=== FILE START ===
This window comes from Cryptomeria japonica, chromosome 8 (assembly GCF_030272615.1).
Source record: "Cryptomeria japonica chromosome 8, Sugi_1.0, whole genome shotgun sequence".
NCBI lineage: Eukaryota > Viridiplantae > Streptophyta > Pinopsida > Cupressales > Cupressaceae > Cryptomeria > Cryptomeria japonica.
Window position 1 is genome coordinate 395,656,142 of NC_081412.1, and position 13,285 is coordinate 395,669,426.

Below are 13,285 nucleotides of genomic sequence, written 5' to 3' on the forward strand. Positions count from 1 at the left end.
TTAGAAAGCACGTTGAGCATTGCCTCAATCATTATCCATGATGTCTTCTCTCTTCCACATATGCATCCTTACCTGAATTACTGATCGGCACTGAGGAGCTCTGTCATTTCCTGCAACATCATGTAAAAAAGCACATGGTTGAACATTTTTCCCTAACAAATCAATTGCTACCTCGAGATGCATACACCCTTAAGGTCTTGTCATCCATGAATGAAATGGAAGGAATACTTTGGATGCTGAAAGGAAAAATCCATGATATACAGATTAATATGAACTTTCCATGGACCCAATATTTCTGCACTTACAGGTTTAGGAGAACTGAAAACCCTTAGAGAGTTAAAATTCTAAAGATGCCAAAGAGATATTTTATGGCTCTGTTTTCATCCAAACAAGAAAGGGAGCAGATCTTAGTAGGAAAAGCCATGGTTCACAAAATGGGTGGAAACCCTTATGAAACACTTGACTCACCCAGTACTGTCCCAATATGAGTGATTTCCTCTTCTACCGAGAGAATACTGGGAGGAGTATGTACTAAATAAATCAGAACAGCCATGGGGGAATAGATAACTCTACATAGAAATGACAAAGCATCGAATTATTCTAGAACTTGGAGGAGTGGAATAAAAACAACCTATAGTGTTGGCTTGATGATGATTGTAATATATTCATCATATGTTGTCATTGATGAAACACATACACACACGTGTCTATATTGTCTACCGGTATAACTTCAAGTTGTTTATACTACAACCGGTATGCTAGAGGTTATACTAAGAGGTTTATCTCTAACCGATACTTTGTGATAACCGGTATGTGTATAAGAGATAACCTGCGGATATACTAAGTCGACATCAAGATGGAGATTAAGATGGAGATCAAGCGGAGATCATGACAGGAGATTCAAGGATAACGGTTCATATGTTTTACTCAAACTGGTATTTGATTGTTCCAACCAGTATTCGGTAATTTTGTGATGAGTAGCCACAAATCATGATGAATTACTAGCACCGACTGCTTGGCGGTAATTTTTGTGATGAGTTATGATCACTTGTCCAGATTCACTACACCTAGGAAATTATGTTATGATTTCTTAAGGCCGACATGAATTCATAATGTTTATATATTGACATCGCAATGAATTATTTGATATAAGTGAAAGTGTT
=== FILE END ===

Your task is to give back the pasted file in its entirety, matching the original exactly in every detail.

This window comes from Cryptomeria japonica, chromosome 8 (assembly GCF_030272615.1).
Source record: "Cryptomeria japonica chromosome 8, Sugi_1.0, whole genome shotgun sequence".
NCBI lineage: Eukaryota > Viridiplantae > Streptophyta > Pinopsida > Cupressales > Cupressaceae > Cryptomeria > Cryptomeria japonica.
Window position 1 is genome coordinate 395,656,142 of NC_081412.1, and position 13,285 is coordinate 395,669,426.

Below are 13,285 nucleotides of genomic sequence, written 5' to 3' on the forward strand. Positions count from 1 at the left end.
TTAGAAAGCACGTTGAGCATTGCCTCAATCATTATCCATGATGTCTTCTCTCTTCCACATATGCATCCTTACCTGAATTACTGATCGGCACTGAGGAGCTCTGTCATTTCCTGCAACATCATGTAAAAAAGCACATGGTTGAACATTTTTCCCTAACAAATCAATTGCTACCTCGAGATGCATACACCCTTAAGGTCTTGTCATCCATGAATGAAATGGAAGGAATACTTTGGATGCTGAAAGGAAAAATCCATGATATACAGATTAATATGAACTTTCCATGGACCCAATATTTCTGCACTTACAGGTTTAGGAGAACTGAAAACCCTTAGAGAGTTAAAATTCTAAAGATGCCAAAGAGATATTTTATGGCTCTGTTTTCATCCAAACAAGAAAGGGAGCAGATCTTAGTAGGAAAAGCCATGGTTCACAAAATGGGTGGAAACCCTTATGAAACACTTGACTCACCCAGTACTGTCCCAATATGAGTGATTTCCTCTTCTACCGAGAGAATACTGGGAGGAGTATGTACTAAATAAATCAGAACAGCCATGGGGGAATAGATAACTCTACATAGAAATGACAAAGCATCGAATTATTCTAGAACTTGGAGGAGTGGAATAAAAACAACCTATAGTGTTGGCTTGATGATGATTGTAATATATTCATCATATGTTGTCATTGATGAAACACATACACACACGTGTCTATATTGTCTACCGGTATAACTTCAAGTTGTTTATACTACAACCGGTATGCTAGAGGTTATACTAAGAGGTTTATCTCTAACCGATACTTTGTGATAACCGGTATGTGTATAAGAGATAACCTGCGGATATACTAAGTCGACATCAAGATGGAGATTAAGATGGAGATCAAGCGGAGATCATGACAGGAGATTCAAGGATAACGGTTCATATGTTTTACTCAAACTGGTATTTGATTGTTCCAACCAGTATTCGGTAATTTTGTGATGAGTAGCCACAAATCATGATGAATTACTAGCACCGACTGCTTGGCGGTAATTTTTGTGATGAGTTATGATCACTTGTCCAGATTCACTACACCTAGGAAATTATGTTATGATTTCTTAAGGCCGACATGAATTCATAATGTTTATATATTGACATCGCAATGAATTATTTGATATAAGTGAAAGTGTT